The units used in this indicator are the total number and percentage of passenger cars and light commercial vehicles by alternative fuel type (BEV and PHEV).


Policy context and targets

Context description

A number of policies have been adopted that contribute to meeting targets set at EU level. This includes the 20-20-20 policy package, which came into force in 2009. This package sets two targets: an overarching 20 % cut in greenhouse gas emissions in Europe below 1990 levels by 2020; and a 60 % reduction in greenhouse gas emissions from transport below 1990 levels by 2050, as set out in the 2011 Transport White Paper. 

The CO2 emission targets for new cars and vans contribute to meeting these two targetsRegulation No 443/2009 sets a CO2 'specific emission' target of 130 grams per kilometre (g/km) by 2015 for new passenger cars sold in the EU. A target of 95 g/km has been set for 2020. Specific targets for vans have also been introduced in Regulation No 510/2011. The first target level (175 g/km) has been phased in since 2014 and will be reached in 2017, and a second target level (147 g/km) should be reached in 2020.

In November 2017, the European Commission presented a new legislative proposal for new CO2 emission standards for passenger cars and vans in the EU for the period after 2020. It has been submitted to the European Parliament, the Council, the Economic and Social Committee, and the Committee of the Regions for further consideration under the ordinary legislative procedure.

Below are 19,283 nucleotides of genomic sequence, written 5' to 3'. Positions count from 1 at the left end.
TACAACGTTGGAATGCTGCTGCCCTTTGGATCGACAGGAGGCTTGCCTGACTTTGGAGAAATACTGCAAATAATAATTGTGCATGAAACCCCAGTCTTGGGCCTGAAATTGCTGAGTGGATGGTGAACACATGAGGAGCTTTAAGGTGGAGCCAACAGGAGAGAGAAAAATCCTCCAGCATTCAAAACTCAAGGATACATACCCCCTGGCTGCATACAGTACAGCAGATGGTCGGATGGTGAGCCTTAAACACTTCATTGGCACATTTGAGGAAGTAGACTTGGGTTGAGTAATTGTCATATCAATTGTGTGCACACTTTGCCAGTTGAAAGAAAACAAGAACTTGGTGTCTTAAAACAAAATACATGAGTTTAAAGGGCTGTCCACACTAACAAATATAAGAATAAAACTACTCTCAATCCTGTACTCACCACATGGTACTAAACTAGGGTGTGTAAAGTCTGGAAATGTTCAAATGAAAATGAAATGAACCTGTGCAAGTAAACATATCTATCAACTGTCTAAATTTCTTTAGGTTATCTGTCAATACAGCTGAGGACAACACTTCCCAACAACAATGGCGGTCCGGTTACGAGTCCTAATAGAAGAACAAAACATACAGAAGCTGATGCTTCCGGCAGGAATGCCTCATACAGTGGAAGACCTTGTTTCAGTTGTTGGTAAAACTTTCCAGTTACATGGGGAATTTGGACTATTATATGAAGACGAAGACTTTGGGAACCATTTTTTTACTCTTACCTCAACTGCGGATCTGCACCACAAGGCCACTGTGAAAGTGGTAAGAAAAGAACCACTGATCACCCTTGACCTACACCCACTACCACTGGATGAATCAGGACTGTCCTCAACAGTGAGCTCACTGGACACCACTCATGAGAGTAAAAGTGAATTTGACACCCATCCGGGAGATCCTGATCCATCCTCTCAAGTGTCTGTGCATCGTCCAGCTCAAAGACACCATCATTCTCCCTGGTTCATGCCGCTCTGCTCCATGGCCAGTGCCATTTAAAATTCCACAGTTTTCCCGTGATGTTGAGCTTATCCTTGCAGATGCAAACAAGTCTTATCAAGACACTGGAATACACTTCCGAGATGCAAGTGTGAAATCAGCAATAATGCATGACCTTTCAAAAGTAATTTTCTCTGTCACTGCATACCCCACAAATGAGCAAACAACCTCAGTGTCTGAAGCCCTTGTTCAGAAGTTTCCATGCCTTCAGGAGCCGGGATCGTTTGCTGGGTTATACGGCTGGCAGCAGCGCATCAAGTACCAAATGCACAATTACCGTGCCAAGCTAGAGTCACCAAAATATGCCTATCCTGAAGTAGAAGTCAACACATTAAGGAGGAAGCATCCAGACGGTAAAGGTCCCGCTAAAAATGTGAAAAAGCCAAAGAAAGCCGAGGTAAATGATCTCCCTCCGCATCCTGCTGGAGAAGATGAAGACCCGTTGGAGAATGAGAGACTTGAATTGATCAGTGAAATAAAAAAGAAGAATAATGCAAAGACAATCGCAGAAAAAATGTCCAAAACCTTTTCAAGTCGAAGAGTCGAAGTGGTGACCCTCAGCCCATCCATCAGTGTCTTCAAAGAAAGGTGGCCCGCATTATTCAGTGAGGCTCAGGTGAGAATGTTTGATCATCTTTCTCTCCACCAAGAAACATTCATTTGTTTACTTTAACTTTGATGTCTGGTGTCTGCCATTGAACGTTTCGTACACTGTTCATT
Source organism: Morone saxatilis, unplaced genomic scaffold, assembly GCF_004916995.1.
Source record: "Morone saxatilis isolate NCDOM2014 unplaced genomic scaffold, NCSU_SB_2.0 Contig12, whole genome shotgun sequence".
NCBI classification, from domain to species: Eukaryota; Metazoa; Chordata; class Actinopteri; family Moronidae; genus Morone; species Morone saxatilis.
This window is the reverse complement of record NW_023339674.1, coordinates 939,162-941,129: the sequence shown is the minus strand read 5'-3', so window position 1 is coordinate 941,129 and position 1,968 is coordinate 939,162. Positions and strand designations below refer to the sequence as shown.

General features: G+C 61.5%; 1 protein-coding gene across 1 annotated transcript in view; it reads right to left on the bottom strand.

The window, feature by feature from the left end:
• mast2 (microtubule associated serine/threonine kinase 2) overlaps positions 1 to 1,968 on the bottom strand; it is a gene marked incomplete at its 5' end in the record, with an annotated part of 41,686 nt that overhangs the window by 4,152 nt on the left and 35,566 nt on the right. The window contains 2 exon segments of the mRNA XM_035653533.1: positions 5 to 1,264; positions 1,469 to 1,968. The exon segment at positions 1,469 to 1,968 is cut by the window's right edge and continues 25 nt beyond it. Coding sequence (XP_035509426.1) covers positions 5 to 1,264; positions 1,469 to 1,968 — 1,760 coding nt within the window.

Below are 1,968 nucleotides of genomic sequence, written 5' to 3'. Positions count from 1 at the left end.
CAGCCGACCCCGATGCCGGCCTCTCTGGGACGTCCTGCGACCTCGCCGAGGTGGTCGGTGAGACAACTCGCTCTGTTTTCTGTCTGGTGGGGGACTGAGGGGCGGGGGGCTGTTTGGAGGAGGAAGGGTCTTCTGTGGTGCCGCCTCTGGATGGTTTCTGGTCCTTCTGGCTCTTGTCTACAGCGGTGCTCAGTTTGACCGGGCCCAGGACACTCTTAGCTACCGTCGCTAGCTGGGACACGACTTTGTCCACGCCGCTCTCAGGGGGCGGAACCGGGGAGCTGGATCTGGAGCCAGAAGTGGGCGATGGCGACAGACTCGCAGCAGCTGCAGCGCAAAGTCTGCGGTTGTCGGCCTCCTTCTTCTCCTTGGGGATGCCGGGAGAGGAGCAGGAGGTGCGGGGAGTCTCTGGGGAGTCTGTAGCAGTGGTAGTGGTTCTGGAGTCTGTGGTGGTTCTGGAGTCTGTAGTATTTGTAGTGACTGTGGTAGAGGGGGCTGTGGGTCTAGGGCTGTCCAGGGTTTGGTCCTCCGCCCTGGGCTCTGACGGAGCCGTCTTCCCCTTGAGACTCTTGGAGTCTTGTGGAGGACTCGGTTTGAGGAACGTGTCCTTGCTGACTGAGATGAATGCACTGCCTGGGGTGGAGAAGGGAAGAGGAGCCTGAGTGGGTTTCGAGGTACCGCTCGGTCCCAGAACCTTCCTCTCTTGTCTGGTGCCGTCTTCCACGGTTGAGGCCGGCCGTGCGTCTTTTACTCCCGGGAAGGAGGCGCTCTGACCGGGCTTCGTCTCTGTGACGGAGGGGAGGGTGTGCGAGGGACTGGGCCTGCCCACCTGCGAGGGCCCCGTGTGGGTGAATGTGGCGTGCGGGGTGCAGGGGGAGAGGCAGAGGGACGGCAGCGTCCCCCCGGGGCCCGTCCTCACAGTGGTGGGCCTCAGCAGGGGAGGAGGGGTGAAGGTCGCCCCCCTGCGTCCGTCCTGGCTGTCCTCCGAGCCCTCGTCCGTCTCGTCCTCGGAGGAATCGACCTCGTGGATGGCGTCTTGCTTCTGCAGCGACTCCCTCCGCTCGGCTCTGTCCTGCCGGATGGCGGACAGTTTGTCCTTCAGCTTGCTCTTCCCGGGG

Currently, there are no specific objectives or targets related to the number of different types of alternative fuel vehicle as a proportion of the total vehicle fleet. Policy objectives are rather set with respect to the environmental performance of newly registered passenger cars and vans.

Related policy documents

    Regulation (ec) no 443/2009 of the European parliament and of the Council setting emission performance standards for new passenger cars as part of the community's integrated approach to reduce CO2 emissions from light-duty vehicles.
  • REGULATION (EU) No 510/2011
    REGULATION (EU) No 510/2011 OF THE EUROPEAN PARLIAMENT AND OF THE COUNCIL setting emission performance standards for new light commercial vehicles as part of the Union's integrated approach to reduce CO 2 emissions from light-duty vehicles


Methodology for indicator calculation

The number of alternative-fuel vehicles (BEVs and PHEVS) as a proportion of the total vehicle fleet for each vehicle type (passenger cars, light commercial vehicles, buses) is calculated by dividing the number of alternative fuel vehicles by the total fleet for each vehicle type.

Methodology for gap filling

Data gap filling is not necessary

Methodology references

No methodology references available.



Methodology uncertainty

Not available.

Data sets uncertainty

2018 data are provisional. 

Rationale uncertainty

Not available.

Data sources

Other info

DPSIR: Driving force
Typology: Descriptive indicator (Type A - What is happening to the environment and to humans?)
Indicator codes
  • TERM 034
Frequency of updates
Updates are scheduled once per year
EEA Contact Info


Geographic coverage

Temporal coverage